Breeding: Because of their nomadic nature it is unlikely that pair bonds are permanent or that birds often return to the same nest site. Males sing their territorial song mainly in late-March and April. After a female has been attracted to a male by his song, he will fly in circles above her while calling, or he will take her directly to the nest site he has located (again, while calling). The male then lands near her and begins a complex series of bobbing and shuffling as he inches towards her. Often, the male has a mouse in its bill and offers it to the female.
Northern Saw-whet Owls nest in old woodpecker cavities, (primarily those made by Pileated Woodpeckers or Northern Flickers) or in natural cavities. They will also take to nest boxes quite readily. Nest trees are often dead and nest heights average 4 to 6 metres above ground. Nesting occurs between March and July.
Clutch sizes range from 3 to 7 eggs (average 5-6) laid at periods of 1 to 3 days, but usually 2. Eggs average 30x25 mm. The female does all incubation and the male brings food to her and defends the nesting area. The incubation period is 21 to 28 days. Young fledge at 4 to 5 weeks, and may leave the nest individually every 1 to 2 days, until they have all left. The young owls are cared for by the parents for some weeks after they leave the nest. Sexual maturity is reached at 9-10 months old.
A pair will raise a single brood; in years when food is abundant, they will nest slightly earlier in the season.

Mortality: Captive Owls have lived for over 10 years, but mortality in the wild is likely relatively high. They compete with Boreal Owls, starlings, and squirrels for nest cavities, and are preyed upon by larger Owls, martens, Cooper's Hawks, and Northern Goshawks.

Habitat: Northern Saw-whet Owls inhabit coniferous and deciduous forests, with thickets of second-growth or shrubs. They occur mainly in forests with deciduous trees, where woodpeckers create cavities for nest sites. Breeding habitat is usually swampy or wet, rather than dry. Riparian habitat is often preferred.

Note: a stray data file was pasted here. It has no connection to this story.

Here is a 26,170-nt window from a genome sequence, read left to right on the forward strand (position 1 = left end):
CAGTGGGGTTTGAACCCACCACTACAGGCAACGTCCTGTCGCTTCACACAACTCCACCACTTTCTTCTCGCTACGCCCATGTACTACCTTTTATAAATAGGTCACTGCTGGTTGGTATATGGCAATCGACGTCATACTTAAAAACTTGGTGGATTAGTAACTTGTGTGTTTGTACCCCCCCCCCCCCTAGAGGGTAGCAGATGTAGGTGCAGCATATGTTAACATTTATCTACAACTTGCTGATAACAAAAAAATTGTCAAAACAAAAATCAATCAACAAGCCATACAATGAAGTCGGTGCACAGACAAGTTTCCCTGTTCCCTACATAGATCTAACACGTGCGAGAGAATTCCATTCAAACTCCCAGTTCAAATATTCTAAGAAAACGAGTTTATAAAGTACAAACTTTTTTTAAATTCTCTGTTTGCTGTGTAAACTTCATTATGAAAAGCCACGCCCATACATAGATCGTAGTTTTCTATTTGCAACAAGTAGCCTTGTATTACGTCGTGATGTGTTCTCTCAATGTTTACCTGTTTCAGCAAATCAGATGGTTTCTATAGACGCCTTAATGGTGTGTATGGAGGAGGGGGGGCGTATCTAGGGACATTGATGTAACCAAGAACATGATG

Distribution: North America - Breeds from south-eastern Alaska, central British Columbia, including the Queen Charlotte Islands, central Alberta, central Saskatchewan, central Manitoba, central Ontario, southern Quebec, northern New Brunswick, Prince Edward Island, and Nova Scotia, south to the mountains of southern California to southern New Mexico, locally in western South Dakota and western Minnesota, northern Illinois, southern Michigan, central Ohio, West Virginia, western Maryland, and New York; also breeds locally in the mountains of eastern Tennessee and western North Carolina.
They Winter generally throughout much of the breeding range, but part of the population migrates south regularly to the central United States and irregularly to more southern areas along the Gulf coast and central Florida.
The Northern Saw-whet Owl is highly migratory in northern and eastern areas. Two major migration corridors in eastern North America are along the Atlantic coastline and down the Ohio River valley. Juveniles are more likely to migrate than adults and tend to move further south. Migration in the fall often occurs during the passage of a cold front and during westerly winds. Southern populations move down slope during winter rather than migrating south.
The Northern Saw-whet Owl is also found in Mexico.

Distribution of Northern Saw-whet Owl - Aegolius acadicus
Distribution of the Northern Saw-whet Owl Aegolius acadicus

Status: Not threatened or endangered. Locally frequent.

Original Description: Gmelin, Johann Friedrich. 1788. Systema Naturae, 1, Pt.1, p. 296.

Subspecies: A. a. acadicus, A. a. brooksi, A. a. brodkorbi

References:

Boyer and Hume. 1991. "Owls of the World". BookSales Inc
Campbell, Wayne. 1994. "Know Your Owls". Axia Wildlife
Heintzelman, Donald S. 1984. "Guide to Owl Watching in North America". Dover Publications
König, Claus & Weick, Friedhelm. 2008. "Owls: A Guide to the Owls of the World (Second Edition)". Yale University Press
König, Weick and Becking. 1999. "Owls: A Guide to the Owls of the World". Yale University Press
Long, Kim. 1998. "Owls: A Wildlife Handbook". Johnson Books
Mikkola, Heimo. 2012. "Owls of the World: A Photographic Guide". Bloomsbury

Page Information:

Page compiled by . Page last updated 2013-06-27

OwlPages.com Owl Species ID: 230.020.000